Speaker Encourages Entrepreneurship As Path to Success

Entrepreneurship, combined with education, could provide a path out of poverty for many people, an audience at Fayetteville State University was told Tuesday.

Brian Hamilton, founder of the Raleigh-based financial accounting software company Sageworks, said more people could find success if they find an idea they are passionate about and work hard toward making it a reality.

“I think we can make more entrepreneurs, and I think the education system has to be better at it,” Hamilton said.

Hamilton, a contributor to CNBC and Fox Business, spoke in Shaw Auditorium in what was the first edition of the Broadwell Entrepreneurship Speaker Series. The talk was presented by the Greater Fayetteville Chamber.

The series plans to bring in business, social, educational and governmental leaders to share their experiences and the lessons they have learned.

Hamilton, a native of Milford, Connecticut, said he grew up in a “background of scarcity.

“In my neighborhood, there was no wealth, there was no entrepreneurship,” Hamilton said. “There was just people making a living.”

After earning an undergraduate degree from Connecticut’s Sacred Heart University and an MBA from Duke University, Hamilton said he founded a coin laundromat. In 1998 he started Sageworks, which he sold to a private equity firm this year.

Hamilton said his interest in helping people become entrepreneurs led him to create Inmates to Entrepreneurs, a national program that helps people with criminal records start their own businesses. He also started the Brian Hamilton Foundation, through which he speaks to young people about entrepreneurship.Hamilton said his own experiences taught him the importance of the endeavor.

“Any group that was down and out and they got up, it was either through education or entrepreneurship,” Hamilton said.

Hamilton told the audience, which included FSU students, faculty and members of the community, that entrepreneurs should be humble and have the ability to be good listeners.

He said they start with a good idea that they are passionate about and should have the ability to grow and learn, even through the inevitable setbacks and disappointments. He also said it’s important to be motivated by something other than money.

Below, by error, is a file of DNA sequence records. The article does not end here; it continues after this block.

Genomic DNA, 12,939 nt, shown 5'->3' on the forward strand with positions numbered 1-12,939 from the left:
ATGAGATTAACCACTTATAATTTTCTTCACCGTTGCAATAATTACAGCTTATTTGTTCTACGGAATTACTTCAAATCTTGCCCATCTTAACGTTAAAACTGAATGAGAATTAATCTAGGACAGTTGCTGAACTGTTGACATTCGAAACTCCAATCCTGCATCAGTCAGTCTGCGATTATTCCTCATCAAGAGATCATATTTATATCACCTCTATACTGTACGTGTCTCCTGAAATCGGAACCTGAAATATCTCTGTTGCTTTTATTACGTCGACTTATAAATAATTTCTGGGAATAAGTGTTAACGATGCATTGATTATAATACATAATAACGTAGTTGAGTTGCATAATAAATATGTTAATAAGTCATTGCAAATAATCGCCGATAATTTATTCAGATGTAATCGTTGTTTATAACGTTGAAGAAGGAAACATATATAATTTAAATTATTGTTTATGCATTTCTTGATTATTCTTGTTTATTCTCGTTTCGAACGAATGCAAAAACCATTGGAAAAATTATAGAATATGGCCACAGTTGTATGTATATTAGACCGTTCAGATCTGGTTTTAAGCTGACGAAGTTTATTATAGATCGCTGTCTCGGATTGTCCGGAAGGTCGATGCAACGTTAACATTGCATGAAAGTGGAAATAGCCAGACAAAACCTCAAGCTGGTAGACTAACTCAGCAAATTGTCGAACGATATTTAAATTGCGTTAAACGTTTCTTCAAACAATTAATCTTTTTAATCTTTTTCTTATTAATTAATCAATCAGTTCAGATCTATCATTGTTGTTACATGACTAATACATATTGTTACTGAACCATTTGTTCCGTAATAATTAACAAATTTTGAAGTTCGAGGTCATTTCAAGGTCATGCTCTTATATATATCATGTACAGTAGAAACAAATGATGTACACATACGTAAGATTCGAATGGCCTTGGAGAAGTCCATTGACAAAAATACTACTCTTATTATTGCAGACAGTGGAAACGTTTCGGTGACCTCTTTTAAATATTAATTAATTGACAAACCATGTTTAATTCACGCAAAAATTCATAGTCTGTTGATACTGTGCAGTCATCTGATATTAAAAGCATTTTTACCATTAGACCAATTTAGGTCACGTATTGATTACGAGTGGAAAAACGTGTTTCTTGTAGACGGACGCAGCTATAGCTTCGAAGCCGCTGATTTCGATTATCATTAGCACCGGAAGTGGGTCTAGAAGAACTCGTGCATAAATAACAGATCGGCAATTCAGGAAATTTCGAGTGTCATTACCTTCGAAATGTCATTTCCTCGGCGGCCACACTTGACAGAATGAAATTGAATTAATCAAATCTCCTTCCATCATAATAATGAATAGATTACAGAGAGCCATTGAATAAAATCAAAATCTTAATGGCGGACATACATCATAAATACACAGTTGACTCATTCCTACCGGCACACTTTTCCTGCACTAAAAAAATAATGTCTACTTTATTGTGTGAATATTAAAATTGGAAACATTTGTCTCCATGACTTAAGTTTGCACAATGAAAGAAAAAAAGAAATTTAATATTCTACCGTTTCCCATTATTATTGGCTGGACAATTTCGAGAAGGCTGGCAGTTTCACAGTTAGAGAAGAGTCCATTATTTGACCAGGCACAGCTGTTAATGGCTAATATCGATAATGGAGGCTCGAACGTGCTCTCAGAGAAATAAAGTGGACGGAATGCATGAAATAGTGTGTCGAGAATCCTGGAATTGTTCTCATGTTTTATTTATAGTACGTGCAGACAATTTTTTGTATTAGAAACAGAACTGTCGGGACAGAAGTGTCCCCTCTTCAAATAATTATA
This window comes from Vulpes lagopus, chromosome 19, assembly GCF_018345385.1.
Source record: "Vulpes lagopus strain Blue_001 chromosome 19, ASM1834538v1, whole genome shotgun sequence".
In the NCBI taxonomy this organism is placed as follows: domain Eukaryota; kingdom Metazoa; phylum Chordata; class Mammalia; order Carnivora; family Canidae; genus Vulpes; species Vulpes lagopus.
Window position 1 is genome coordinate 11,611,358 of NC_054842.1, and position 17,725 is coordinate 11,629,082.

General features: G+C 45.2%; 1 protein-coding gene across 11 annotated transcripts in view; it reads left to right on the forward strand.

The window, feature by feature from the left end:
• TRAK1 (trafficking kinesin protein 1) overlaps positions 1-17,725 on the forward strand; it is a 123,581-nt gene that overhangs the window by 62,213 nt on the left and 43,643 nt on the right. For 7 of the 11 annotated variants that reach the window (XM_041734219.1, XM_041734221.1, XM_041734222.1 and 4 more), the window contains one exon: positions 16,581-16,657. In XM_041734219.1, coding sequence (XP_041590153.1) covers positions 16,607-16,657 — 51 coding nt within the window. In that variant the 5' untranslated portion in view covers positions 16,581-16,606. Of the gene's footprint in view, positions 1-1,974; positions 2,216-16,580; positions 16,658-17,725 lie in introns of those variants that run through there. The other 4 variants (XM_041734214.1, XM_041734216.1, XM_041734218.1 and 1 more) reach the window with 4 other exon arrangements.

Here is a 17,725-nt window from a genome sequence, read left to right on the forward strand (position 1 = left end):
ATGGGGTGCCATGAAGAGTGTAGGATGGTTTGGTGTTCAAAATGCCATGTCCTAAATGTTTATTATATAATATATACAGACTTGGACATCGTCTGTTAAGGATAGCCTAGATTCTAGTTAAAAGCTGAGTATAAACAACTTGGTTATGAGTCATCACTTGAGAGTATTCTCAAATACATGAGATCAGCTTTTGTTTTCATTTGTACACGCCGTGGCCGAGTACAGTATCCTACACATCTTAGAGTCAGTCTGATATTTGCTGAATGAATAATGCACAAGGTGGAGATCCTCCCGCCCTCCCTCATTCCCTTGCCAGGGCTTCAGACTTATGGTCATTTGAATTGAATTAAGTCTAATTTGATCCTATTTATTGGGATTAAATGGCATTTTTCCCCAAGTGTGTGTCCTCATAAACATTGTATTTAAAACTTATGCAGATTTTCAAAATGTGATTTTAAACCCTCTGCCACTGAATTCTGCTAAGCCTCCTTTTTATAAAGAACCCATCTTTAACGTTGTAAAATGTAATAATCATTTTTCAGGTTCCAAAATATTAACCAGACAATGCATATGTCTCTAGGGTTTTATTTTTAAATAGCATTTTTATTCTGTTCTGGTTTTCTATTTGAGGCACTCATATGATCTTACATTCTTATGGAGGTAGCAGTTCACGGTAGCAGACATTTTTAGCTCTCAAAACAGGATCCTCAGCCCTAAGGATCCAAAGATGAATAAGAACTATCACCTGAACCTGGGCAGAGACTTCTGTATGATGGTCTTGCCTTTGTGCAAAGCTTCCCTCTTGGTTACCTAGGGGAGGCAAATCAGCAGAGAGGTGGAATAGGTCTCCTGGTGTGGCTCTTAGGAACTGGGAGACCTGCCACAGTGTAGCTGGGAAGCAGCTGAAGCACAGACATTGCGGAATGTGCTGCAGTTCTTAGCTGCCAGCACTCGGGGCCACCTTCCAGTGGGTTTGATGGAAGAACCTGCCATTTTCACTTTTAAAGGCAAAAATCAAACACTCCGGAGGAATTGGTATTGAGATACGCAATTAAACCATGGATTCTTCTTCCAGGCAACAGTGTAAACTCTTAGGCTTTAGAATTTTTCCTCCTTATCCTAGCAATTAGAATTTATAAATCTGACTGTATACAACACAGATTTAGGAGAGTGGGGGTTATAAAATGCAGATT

“If the only thing that motivates you is money, you’re not going to be able to withstand the setbacks,” Hamilton said. “The way to separate yourself is to find something you love to do.”

Hamilton also said it’s important to know your product and to build a good team. He said a good leader is liked by the people who work for him.

After his talk, Hamilton participated in a discussion that included FSU Chancellor James Anderson, Christine Michaels of the Greater Fayetteville Chamber and Steven Phelan, professor of entrepreneurship at FSU.

Phelan said while advances in technology have made it easier than ever to start up a business, the “Walmart effect” has made the businesses’ chances of success more slim.

Anderson said a problem he sees is that people sometimes try to start businesses that already “saturate” the community.

Being a mentor… allows me to empower aspiring entrepreneurs with the business tools that they need to be successful in our society.

Monica Russell Mentor Inmates to Entrepreneurs

We believe that entrepreneurship unlocks the door to economic opportunity in the United States.

Margaret Froneberger Chief Executive Officer Brian Hamilton Foundation

Having your own company is for everyone, not just those born into privilege.

Brian Hamilton Founder Brian Hamilton Foundation